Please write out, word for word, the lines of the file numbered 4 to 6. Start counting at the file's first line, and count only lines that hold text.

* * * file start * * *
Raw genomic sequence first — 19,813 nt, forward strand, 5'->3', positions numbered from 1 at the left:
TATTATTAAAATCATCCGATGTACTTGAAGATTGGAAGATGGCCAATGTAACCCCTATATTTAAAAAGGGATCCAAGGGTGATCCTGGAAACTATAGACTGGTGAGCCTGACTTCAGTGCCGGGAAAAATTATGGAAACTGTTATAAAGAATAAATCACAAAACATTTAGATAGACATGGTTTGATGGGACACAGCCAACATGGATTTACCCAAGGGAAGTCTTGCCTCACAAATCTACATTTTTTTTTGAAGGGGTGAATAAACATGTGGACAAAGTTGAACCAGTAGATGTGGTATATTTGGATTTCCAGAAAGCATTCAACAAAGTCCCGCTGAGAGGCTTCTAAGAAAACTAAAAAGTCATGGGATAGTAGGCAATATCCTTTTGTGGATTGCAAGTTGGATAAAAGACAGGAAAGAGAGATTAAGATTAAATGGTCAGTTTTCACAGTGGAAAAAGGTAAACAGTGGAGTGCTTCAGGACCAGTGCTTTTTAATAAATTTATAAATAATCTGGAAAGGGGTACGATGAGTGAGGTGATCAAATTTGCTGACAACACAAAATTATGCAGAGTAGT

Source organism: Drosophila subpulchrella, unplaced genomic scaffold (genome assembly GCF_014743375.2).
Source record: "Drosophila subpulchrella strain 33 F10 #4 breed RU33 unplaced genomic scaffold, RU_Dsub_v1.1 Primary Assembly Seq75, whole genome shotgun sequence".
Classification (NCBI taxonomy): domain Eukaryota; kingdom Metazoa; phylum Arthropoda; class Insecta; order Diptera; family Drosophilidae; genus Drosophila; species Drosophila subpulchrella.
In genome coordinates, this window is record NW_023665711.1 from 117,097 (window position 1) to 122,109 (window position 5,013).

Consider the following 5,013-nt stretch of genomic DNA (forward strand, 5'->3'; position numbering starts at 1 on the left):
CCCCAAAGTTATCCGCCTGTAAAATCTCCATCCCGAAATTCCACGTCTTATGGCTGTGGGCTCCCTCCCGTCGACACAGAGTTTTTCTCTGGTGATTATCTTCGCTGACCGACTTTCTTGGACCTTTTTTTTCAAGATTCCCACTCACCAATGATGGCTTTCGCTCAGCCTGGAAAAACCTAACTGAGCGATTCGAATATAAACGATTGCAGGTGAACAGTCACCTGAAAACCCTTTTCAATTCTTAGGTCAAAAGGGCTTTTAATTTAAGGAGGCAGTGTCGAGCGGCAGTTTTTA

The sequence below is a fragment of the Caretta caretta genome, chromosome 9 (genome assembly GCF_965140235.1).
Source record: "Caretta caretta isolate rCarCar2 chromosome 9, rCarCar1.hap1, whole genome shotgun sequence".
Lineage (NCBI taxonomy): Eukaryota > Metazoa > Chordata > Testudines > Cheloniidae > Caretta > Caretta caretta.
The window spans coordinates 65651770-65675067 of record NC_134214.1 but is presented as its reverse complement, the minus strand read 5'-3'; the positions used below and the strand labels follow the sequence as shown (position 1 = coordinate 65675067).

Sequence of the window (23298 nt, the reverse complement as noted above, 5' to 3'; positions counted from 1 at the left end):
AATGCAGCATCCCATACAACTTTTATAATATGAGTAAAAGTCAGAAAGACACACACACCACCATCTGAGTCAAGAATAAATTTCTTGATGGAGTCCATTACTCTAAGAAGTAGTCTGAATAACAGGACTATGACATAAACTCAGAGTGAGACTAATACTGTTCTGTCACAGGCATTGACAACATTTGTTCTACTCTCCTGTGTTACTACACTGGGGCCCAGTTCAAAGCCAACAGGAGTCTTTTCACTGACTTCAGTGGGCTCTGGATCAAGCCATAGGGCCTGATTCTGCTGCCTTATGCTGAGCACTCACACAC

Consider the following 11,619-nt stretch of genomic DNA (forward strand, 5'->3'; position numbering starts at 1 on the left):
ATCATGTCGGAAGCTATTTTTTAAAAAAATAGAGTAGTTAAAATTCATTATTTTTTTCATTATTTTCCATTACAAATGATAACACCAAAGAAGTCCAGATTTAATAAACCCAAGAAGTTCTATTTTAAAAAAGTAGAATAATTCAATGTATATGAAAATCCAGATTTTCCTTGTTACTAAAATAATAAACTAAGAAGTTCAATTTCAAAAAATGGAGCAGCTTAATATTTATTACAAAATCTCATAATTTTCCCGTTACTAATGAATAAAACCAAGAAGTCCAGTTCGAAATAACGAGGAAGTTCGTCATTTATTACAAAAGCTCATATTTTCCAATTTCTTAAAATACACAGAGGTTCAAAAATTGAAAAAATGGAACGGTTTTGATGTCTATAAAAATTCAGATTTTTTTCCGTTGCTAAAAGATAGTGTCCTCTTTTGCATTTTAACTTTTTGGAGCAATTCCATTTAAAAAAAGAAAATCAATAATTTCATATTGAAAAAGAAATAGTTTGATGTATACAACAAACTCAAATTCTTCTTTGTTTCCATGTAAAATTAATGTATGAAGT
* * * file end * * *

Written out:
Source record: "Drosophila subpulchrella strain 33 F10 #4 breed RU33 unplaced genomic scaffold, RU_Dsub_v1.1 Primary Assembly Seq75, whole genome shotgun sequence".
Classification (NCBI taxonomy): domain Eukaryota; kingdom Metazoa; phylum Arthropoda; class Insecta; order Diptera; family Drosophilidae; genus Drosophila; species Drosophila subpulchrella.
In genome coordinates, this window is record NW_023665711.1 from 117,097 (window position 1) to 122,109 (window position 5,013).